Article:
Some questions are seemingly straightforward but hard to answer if you’re a displaced person. “Where are you from?” is one example. What do you say when the answer isn’t clear-cut? Do you proudly hold up your Aussie passport even though your accent has traces of Anglo-American interspersed with Grecian elements? And where do you belong when your ancestors are buried in a place whose language you cannot speak?
NAIDOC organisers are right to point out that “Our Languages Matter”. When languages are forbidden, we lose chunks of our identity. Just ask any Aboriginal and Torres Strait islander whose grandparents were not allowed to speak their native tongue in public. The same is the case for my family, Rum Greeks living in Istanbul. Ask them where they belong, and they’ll point to the Byzantine hologram beneath the actual city - a place called Constantinople that no longer exists.
In the years of Ottoman rule, Rums would attend the krifo scholio (secret school) – an underground educational establishment for the Greek language. Some historians would argue that these clandestine schools were just a myth – a fictitious national memory. Other historians refute the child-snatching that lead to the creation of Jannisary soldiers. These fierce Christian warriors made up an elite military force of young Greeks converted to Islam and trained to show absolute devotion to the Sultan.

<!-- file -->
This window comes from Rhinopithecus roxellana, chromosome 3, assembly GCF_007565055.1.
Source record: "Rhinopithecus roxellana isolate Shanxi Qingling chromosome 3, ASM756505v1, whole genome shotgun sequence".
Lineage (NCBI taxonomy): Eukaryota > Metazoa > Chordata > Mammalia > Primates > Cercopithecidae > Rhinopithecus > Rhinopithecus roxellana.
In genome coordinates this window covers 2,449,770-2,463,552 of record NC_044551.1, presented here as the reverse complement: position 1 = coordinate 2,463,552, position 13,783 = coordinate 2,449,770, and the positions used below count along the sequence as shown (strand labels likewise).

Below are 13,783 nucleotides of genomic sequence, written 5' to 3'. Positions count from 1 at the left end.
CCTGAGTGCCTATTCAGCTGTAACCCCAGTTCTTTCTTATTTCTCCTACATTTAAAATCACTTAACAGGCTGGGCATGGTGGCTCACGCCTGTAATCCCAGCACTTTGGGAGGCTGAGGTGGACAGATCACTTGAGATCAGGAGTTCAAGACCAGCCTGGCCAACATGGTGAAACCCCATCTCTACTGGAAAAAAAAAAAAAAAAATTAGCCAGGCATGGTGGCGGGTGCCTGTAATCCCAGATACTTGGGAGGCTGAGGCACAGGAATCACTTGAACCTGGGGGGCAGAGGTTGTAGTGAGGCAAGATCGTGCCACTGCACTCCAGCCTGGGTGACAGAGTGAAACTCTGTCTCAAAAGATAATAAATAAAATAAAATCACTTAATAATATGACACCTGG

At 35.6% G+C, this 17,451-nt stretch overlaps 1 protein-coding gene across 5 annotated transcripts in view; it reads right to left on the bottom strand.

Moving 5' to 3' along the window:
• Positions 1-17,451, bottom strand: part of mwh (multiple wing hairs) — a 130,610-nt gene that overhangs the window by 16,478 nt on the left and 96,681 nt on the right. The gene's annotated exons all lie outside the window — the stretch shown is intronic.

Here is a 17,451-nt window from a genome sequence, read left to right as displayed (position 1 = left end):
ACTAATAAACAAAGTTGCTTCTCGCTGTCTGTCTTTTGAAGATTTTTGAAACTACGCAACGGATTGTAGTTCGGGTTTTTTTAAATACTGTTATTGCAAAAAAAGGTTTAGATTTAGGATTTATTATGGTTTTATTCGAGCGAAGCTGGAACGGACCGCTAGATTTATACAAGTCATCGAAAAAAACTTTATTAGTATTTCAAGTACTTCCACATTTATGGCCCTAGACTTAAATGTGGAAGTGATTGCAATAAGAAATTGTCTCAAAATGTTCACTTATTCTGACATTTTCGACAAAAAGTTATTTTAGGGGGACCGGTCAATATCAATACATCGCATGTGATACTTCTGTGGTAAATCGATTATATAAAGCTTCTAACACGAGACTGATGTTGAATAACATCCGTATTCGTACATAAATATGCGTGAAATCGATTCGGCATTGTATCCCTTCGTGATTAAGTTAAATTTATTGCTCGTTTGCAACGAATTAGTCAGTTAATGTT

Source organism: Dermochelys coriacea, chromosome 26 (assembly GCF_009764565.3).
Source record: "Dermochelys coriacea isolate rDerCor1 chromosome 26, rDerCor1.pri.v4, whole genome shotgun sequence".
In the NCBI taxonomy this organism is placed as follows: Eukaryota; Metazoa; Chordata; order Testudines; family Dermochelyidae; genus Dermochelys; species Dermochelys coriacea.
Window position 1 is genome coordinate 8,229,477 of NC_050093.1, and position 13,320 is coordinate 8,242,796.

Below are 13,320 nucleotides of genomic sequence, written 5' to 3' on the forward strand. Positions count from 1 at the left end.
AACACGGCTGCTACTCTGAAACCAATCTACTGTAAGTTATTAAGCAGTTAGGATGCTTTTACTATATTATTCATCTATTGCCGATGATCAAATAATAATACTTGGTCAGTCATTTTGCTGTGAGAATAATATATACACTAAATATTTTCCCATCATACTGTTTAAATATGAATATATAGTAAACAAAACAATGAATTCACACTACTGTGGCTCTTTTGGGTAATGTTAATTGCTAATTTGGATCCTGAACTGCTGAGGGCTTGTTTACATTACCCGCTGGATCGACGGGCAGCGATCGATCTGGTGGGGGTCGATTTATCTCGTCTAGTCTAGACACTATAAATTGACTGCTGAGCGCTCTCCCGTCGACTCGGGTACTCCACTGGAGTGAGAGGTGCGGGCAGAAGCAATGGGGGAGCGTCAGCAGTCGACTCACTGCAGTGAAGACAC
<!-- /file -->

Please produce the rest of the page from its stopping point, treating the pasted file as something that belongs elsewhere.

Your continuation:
Years have passed since then, but the trauma lives on in the DNA of stolen generations. For them, identity and languages should not be taken for granted.
For my family, Australia meant freedom to be ourselves and to speak our language. It is ironic, however, that the place that offered me the freedom to learn the language of my forefathers is the same as the one that caused the linguistic misfortunes of the traditional custodians of the land.
But freedom breeds freedom. As migrant families sought a better life in this land, the country’s first people were swept away by their own desire for rights to their language and land.
Of course, such rights are just more rungs in the ladder towards “belonging”. And land and language rights alone don’t guarantee that we will finally accept ourselves as who we are and let go of all the pain. There’s still such a long way to go before the invisible walls come tumbling down. But, yes, let’s begin by accepting that our languages matter.